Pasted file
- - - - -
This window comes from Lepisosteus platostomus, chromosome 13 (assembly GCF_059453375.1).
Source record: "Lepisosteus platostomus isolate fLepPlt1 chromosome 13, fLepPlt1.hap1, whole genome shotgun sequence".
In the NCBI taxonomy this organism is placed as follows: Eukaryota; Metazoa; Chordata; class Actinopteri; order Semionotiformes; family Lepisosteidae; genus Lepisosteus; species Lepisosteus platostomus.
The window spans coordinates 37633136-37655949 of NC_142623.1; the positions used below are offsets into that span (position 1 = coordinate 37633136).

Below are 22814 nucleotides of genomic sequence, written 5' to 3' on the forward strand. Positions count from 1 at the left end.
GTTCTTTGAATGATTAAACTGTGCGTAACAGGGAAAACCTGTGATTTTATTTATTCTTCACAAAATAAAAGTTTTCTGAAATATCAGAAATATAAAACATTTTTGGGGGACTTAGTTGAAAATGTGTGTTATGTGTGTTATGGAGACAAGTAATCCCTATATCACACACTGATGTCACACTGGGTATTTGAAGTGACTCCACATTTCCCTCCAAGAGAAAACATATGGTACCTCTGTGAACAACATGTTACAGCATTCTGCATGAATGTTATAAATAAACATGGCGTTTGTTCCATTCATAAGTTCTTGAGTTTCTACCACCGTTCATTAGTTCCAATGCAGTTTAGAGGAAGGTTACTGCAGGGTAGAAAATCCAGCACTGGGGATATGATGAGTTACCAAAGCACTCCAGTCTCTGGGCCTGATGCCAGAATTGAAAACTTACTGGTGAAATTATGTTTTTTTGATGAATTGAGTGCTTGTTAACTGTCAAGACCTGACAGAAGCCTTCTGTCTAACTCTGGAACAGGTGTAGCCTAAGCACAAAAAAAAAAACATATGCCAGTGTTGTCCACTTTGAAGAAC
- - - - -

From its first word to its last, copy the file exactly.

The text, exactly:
This window comes from Lepisosteus platostomus, chromosome 13 (assembly GCF_059453375.1).
Source record: "Lepisosteus platostomus isolate fLepPlt1 chromosome 13, fLepPlt1.hap1, whole genome shotgun sequence".
In the NCBI taxonomy this organism is placed as follows: Eukaryota; Metazoa; Chordata; class Actinopteri; order Semionotiformes; family Lepisosteidae; genus Lepisosteus; species Lepisosteus platostomus.
The window spans coordinates 37633136-37655949 of NC_142623.1; the positions used below are offsets into that span (position 1 = coordinate 37633136).

Below are 22814 nucleotides of genomic sequence, written 5' to 3' on the forward strand. Positions count from 1 at the left end.
GTTCTTTGAATGATTAAACTGTGCGTAACAGGGAAAACCTGTGATTTTATTTATTCTTCACAAAATAAAAGTTTTCTGAAATATCAGAAATATAAAACATTTTTGGGGGACTTAGTTGAAAATGTGTGTTATGTGTGTTATGGAGACAAGTAATCCCTATATCACACACTGATGTCACACTGGGTATTTGAAGTGACTCCACATTTCCCTCCAAGAGAAAACATATGGTACCTCTGTGAACAACATGTTACAGCATTCTGCATGAATGTTATAAATAAACATGGCGTTTGTTCCATTCATAAGTTCTTGAGTTTCTACCACCGTTCATTAGTTCCAATGCAGTTTAGAGGAAGGTTACTGCAGGGTAGAAAATCCAGCACTGGGGATATGATGAGTTACCAAAGCACTCCAGTCTCTGGGCCTGATGCCAGAATTGAAAACTTACTGGTGAAATTATGTTTTTTTGATGAATTGAGTGCTTGTTAACTGTCAAGACCTGACAGAAGCCTTCTGTCTAACTCTGGAACAGGTGTAGCCTAAGCACAAAAAAAAAAACATATGCCAGTGTTGTCCACTTTGAAGAAC